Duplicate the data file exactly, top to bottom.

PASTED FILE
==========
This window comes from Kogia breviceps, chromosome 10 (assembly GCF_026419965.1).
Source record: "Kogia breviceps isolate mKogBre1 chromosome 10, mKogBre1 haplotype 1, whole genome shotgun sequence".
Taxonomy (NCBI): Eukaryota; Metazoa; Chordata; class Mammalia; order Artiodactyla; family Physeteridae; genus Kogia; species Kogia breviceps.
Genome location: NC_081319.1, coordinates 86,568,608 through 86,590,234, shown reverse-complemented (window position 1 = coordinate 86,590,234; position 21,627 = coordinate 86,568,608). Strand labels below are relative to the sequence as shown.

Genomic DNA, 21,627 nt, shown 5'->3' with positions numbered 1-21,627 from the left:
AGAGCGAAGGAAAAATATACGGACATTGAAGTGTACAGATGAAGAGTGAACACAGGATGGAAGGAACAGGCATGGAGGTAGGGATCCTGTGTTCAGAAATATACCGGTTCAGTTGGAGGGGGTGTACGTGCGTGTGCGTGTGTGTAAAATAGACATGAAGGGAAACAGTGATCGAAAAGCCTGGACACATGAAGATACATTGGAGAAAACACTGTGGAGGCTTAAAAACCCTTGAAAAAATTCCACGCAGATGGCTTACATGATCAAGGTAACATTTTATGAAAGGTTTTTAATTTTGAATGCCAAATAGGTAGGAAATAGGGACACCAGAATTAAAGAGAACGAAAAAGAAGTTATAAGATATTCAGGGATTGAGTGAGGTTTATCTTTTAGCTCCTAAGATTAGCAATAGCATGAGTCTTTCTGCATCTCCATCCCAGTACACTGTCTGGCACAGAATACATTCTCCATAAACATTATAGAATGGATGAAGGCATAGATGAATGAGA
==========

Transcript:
This window comes from Kogia breviceps, chromosome 10 (assembly GCF_026419965.1).
Source record: "Kogia breviceps isolate mKogBre1 chromosome 10, mKogBre1 haplotype 1, whole genome shotgun sequence".
Taxonomy (NCBI): Eukaryota; Metazoa; Chordata; class Mammalia; order Artiodactyla; family Physeteridae; genus Kogia; species Kogia breviceps.
Genome location: NC_081319.1, coordinates 86,568,608 through 86,590,234, shown reverse-complemented (window position 1 = coordinate 86,590,234; position 21,627 = coordinate 86,568,608). Strand labels below are relative to the sequence as shown.

Genomic DNA, 21,627 nt, shown 5'->3' with positions numbered 1-21,627 from the left:
AGAGCGAAGGAAAAATATACGGACATTGAAGTGTACAGATGAAGAGTGAACACAGGATGGAAGGAACAGGCATGGAGGTAGGGATCCTGTGTTCAGAAATATACCGGTTCAGTTGGAGGGGGTGTACGTGCGTGTGCGTGTGTGTAAAATAGACATGAAGGGAAACAGTGATCGAAAAGCCTGGACACATGAAGATACATTGGAGAAAACACTGTGGAGGCTTAAAAACCCTTGAAAAAATTCCACGCAGATGGCTTACATGATCAAGGTAACATTTTATGAAAGGTTTTTAATTTTGAATGCCAAATAGGTAGGAAATAGGGACACCAGAATTAAAGAGAACGAAAAAGAAGTTATAAGATATTCAGGGATTGAGTGAGGTTTATCTTTTAGCTCCTAAGATTAGCAATAGCATGAGTCTTTCTGCATCTCCATCCCAGTACACTGTCTGGCACAGAATACATTCTCCATAAACATTATAGAATGGATGAAGGCATAGATGAATGAGA